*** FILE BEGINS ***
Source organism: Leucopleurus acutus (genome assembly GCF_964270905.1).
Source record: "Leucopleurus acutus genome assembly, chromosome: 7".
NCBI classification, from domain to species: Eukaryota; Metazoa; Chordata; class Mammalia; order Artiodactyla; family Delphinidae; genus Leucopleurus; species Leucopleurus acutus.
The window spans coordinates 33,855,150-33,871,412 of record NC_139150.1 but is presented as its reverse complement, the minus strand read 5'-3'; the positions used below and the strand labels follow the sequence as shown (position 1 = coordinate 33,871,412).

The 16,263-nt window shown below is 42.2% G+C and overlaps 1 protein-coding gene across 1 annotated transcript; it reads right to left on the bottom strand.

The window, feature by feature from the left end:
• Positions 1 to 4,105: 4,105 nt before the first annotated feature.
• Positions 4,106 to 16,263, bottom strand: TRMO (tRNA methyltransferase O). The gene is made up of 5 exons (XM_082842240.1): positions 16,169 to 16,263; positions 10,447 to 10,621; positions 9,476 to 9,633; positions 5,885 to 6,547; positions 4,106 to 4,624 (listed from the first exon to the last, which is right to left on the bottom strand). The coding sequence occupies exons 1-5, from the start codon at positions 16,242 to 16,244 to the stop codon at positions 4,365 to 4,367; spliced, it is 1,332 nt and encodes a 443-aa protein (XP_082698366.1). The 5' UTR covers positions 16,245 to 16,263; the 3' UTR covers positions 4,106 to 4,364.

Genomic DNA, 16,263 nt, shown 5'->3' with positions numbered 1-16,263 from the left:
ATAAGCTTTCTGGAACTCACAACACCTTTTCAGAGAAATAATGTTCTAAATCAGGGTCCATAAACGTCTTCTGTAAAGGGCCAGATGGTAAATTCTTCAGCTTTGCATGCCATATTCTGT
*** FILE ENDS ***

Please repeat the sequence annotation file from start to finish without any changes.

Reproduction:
Source organism: Leucopleurus acutus (genome assembly GCF_964270905.1).
Source record: "Leucopleurus acutus genome assembly, chromosome: 7".
NCBI classification, from domain to species: Eukaryota; Metazoa; Chordata; class Mammalia; order Artiodactyla; family Delphinidae; genus Leucopleurus; species Leucopleurus acutus.
The window spans coordinates 33,855,150-33,871,412 of record NC_139150.1 but is presented as its reverse complement, the minus strand read 5'-3'; the positions used below and the strand labels follow the sequence as shown (position 1 = coordinate 33,871,412).

The 16,263-nt window shown below is 42.2% G+C and overlaps 1 protein-coding gene across 1 annotated transcript; it reads right to left on the bottom strand.

The window, feature by feature from the left end:
• Positions 1 to 4,105: 4,105 nt before the first annotated feature.
• Positions 4,106 to 16,263, bottom strand: TRMO (tRNA methyltransferase O). The gene is made up of 5 exons (XM_082842240.1): positions 16,169 to 16,263; positions 10,447 to 10,621; positions 9,476 to 9,633; positions 5,885 to 6,547; positions 4,106 to 4,624 (listed from the first exon to the last, which is right to left on the bottom strand). The coding sequence occupies exons 1-5, from the start codon at positions 16,242 to 16,244 to the stop codon at positions 4,365 to 4,367; spliced, it is 1,332 nt and encodes a 443-aa protein (XP_082698366.1). The 5' UTR covers positions 16,245 to 16,263; the 3' UTR covers positions 4,106 to 4,364.

Genomic DNA, 16,263 nt, shown 5'->3' with positions numbered 1-16,263 from the left:
ATAAGCTTTCTGGAACTCACAACACCTTTTCAGAGAAATAATGTTCTAAATCAGGGTCCATAAACGTCTTCTGTAAAGGGCCAGATGGTAAATTCTTCAGCTTTGCATGCCATATTCTGT